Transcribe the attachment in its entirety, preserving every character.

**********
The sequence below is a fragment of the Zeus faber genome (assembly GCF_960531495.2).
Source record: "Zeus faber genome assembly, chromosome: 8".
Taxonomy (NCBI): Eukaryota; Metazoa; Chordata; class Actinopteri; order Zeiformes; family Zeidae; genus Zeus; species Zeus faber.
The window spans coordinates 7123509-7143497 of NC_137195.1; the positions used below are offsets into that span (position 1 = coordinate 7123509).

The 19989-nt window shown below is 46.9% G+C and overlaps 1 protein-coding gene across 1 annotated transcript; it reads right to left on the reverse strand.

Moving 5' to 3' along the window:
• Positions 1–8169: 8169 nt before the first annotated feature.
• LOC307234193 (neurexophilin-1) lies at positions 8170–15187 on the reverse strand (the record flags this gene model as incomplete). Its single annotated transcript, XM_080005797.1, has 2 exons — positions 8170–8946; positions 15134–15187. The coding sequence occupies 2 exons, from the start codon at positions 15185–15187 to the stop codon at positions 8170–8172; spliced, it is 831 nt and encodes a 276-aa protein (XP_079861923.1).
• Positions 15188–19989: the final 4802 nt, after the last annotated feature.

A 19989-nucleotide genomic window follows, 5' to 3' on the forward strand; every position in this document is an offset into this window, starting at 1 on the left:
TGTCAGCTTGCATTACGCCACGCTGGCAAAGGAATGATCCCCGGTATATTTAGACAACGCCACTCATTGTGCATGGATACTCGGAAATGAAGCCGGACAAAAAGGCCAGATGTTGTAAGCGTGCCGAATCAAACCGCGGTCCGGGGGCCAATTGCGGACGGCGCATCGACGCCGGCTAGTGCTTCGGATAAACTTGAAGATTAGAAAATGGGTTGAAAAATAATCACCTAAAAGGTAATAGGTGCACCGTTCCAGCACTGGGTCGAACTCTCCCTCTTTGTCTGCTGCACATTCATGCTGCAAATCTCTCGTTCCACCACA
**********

The sequence below is a fragment of the Zeus faber genome (assembly GCF_960531495.2).
Source record: "Zeus faber genome assembly, chromosome: 8".
Taxonomy (NCBI): Eukaryota; Metazoa; Chordata; class Actinopteri; order Zeiformes; family Zeidae; genus Zeus; species Zeus faber.
The window spans coordinates 7123509-7143497 of NC_137195.1; the positions used below are offsets into that span (position 1 = coordinate 7123509).

The 19989-nt window shown below is 46.9% G+C and overlaps 1 protein-coding gene across 1 annotated transcript; it reads right to left on the reverse strand.

Moving 5' to 3' along the window:
• Positions 1–8169: 8169 nt before the first annotated feature.
• LOC307234193 (neurexophilin-1) lies at positions 8170–15187 on the reverse strand (the record flags this gene model as incomplete). Its single annotated transcript, XM_080005797.1, has 2 exons — positions 8170–8946; positions 15134–15187. The coding sequence occupies 2 exons, from the start codon at positions 15185–15187 to the stop codon at positions 8170–8172; spliced, it is 831 nt and encodes a 276-aa protein (XP_079861923.1).
• Positions 15188–19989: the final 4802 nt, after the last annotated feature.

A 19989-nucleotide genomic window follows, 5' to 3' on the forward strand; every position in this document is an offset into this window, starting at 1 on the left:
TGTCAGCTTGCATTACGCCACGCTGGCAAAGGAATGATCCCCGGTATATTTAGACAACGCCACTCATTGTGCATGGATACTCGGAAATGAAGCCGGACAAAAAGGCCAGATGTTGTAAGCGTGCCGAATCAAACCGCGGTCCGGGGGCCAATTGCGGACGGCGCATCGACGCCGGCTAGTGCTTCGGATAAACTTGAAGATTAGAAAATGGGTTGAAAAATAATCACCTAAAAGGTAATAGGTGCACCGTTCCAGCACTGGGTCGAACTCTCCCTCTTTGTCTGCTGCACATTCATGCTGCAAATCTCTCGTTCCACCACA